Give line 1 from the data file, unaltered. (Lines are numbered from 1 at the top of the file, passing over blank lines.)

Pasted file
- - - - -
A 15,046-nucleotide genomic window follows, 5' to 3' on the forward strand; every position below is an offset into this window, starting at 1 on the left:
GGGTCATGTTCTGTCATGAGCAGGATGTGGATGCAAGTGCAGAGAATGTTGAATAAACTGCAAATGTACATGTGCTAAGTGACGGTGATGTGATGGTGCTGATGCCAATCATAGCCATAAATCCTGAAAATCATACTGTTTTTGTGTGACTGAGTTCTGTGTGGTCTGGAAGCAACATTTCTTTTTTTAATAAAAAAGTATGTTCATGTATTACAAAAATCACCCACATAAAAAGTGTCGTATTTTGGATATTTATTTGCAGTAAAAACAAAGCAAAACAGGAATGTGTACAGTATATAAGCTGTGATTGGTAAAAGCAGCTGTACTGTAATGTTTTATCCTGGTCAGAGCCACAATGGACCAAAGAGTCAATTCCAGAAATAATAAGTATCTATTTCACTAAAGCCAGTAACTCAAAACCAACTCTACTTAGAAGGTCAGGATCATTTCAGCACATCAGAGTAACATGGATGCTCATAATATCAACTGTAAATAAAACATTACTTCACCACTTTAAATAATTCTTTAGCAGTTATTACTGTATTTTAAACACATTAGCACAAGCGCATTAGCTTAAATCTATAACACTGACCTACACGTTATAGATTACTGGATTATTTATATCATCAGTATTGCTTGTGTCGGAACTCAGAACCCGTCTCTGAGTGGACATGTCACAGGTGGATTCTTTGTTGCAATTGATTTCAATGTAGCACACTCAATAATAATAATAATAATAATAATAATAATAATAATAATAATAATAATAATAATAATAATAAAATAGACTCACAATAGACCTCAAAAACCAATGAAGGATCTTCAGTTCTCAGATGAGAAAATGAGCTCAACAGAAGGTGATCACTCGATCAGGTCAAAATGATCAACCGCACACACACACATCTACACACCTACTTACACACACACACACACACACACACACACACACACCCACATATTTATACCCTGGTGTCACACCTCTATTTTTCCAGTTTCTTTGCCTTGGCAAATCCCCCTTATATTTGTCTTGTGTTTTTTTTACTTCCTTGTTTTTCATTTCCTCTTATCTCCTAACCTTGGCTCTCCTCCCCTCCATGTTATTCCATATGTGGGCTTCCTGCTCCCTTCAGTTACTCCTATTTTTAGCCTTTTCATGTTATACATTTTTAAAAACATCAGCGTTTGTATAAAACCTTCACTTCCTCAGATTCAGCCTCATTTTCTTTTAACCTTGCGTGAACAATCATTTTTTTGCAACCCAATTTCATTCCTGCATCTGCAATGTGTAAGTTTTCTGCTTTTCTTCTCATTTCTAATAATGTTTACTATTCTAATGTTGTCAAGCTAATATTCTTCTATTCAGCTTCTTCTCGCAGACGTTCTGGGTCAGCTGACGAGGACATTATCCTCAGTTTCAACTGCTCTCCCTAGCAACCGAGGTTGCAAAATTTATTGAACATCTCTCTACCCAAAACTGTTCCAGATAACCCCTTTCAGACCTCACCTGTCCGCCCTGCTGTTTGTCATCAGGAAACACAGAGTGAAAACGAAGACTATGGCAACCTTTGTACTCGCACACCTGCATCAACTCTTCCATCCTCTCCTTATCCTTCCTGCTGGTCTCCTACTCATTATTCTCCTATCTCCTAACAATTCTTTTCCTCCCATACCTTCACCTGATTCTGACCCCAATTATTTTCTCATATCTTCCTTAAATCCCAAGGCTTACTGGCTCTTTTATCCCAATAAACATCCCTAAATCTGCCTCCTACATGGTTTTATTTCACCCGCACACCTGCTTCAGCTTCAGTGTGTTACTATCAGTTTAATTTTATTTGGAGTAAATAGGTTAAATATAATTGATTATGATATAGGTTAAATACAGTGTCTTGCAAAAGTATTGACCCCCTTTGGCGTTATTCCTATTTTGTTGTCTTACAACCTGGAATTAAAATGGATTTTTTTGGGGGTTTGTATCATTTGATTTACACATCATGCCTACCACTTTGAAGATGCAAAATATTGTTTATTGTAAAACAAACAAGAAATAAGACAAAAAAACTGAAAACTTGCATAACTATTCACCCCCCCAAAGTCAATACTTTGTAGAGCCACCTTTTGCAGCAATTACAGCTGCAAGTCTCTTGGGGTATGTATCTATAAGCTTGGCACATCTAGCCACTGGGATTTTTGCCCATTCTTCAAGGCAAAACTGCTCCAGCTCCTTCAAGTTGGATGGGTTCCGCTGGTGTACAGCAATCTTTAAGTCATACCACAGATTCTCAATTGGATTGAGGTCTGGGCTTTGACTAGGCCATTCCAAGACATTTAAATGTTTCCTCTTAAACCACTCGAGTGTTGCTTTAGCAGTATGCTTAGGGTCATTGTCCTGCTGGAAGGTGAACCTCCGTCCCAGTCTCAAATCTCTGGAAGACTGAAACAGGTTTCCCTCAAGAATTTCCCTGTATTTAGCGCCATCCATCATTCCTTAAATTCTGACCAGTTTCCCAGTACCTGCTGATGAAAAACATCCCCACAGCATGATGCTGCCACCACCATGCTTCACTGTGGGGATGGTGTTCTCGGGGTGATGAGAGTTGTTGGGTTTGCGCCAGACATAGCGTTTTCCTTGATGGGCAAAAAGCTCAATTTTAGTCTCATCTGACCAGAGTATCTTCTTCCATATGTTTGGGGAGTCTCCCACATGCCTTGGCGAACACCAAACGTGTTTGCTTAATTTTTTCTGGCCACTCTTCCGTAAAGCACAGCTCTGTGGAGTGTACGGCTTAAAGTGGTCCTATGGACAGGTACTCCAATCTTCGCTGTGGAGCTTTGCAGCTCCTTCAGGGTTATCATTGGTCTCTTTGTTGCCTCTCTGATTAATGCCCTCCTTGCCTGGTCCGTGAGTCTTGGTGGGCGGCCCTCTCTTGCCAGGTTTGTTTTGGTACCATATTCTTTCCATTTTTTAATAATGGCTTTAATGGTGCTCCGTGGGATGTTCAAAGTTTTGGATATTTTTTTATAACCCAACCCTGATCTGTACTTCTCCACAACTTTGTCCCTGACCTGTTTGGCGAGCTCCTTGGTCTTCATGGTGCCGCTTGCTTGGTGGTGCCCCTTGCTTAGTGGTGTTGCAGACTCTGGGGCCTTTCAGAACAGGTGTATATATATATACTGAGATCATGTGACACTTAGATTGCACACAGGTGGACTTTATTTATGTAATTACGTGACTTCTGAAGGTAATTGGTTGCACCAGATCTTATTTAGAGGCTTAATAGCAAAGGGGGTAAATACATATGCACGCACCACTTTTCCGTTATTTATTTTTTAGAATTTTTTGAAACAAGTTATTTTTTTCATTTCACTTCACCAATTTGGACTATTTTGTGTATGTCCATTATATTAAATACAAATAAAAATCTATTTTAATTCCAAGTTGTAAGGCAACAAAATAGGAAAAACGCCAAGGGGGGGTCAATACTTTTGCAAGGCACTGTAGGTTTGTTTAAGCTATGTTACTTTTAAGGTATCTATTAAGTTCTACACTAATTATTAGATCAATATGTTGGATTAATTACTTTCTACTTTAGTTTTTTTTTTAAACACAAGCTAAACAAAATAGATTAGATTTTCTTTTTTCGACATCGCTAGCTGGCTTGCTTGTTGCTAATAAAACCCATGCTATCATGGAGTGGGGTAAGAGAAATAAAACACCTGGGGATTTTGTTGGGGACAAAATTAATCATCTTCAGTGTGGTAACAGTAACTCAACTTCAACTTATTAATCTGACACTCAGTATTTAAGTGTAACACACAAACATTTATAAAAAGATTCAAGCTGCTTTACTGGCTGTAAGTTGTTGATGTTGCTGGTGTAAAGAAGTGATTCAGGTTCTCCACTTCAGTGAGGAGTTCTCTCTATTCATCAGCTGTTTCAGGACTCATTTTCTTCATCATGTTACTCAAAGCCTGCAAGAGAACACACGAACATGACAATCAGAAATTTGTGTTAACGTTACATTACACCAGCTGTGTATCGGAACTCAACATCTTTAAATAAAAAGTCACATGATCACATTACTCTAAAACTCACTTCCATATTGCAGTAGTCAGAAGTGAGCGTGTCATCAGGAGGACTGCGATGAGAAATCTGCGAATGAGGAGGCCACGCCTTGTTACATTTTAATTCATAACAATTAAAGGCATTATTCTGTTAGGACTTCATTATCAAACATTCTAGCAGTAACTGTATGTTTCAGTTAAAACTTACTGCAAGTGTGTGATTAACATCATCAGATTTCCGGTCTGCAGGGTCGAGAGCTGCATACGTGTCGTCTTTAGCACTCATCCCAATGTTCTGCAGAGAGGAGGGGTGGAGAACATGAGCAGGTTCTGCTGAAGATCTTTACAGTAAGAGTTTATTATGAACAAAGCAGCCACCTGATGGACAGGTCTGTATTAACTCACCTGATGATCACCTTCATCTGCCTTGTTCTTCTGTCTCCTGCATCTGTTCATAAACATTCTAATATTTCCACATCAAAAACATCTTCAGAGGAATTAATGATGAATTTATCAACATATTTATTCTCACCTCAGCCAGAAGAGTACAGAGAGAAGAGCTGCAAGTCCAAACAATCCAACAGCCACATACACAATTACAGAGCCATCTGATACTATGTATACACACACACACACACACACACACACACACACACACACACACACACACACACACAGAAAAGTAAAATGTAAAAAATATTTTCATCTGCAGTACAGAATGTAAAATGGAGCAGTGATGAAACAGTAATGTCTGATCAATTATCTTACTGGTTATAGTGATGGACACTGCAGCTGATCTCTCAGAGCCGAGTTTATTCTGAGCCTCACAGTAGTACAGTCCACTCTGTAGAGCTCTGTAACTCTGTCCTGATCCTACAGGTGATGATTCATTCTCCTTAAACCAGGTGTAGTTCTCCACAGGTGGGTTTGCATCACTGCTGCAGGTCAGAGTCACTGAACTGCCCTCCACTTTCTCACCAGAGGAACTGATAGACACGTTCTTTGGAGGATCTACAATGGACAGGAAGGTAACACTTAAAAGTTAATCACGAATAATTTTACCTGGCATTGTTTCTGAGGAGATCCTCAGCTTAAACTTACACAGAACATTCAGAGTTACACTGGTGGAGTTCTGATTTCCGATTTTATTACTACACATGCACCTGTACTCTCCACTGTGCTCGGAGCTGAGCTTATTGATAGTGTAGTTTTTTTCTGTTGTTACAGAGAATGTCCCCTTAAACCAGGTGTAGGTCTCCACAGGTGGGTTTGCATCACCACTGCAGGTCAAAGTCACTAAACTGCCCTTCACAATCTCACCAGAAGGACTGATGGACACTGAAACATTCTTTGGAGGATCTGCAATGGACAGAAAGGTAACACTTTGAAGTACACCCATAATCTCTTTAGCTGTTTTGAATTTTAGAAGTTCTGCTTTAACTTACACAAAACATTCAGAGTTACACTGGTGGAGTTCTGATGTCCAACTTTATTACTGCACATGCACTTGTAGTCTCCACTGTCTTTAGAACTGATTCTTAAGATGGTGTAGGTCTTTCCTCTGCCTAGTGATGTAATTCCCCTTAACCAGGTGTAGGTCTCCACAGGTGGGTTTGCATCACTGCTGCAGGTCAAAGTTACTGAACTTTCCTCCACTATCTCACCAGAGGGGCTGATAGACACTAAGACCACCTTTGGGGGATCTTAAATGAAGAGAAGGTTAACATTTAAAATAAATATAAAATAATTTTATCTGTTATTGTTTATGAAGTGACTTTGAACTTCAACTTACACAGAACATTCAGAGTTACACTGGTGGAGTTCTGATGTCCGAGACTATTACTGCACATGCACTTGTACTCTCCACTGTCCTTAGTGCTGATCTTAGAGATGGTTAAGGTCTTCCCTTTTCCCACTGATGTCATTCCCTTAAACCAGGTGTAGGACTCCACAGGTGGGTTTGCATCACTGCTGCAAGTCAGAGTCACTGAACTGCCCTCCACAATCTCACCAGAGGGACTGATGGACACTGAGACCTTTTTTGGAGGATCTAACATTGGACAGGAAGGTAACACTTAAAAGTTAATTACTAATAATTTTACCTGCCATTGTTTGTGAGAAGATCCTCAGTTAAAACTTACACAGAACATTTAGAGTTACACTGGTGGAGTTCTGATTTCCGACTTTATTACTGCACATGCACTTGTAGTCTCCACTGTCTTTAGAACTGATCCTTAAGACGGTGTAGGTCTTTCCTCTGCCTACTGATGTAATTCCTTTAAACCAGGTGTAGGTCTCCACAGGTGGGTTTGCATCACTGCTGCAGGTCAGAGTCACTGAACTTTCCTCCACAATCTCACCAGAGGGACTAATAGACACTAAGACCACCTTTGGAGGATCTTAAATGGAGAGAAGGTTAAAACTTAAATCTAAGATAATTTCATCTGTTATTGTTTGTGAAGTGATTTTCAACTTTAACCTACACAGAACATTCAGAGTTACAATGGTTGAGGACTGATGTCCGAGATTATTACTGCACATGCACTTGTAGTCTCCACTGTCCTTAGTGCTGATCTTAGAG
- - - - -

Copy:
A 15,046-nucleotide genomic window follows, 5' to 3' on the forward strand; every position below is an offset into this window, starting at 1 on the left: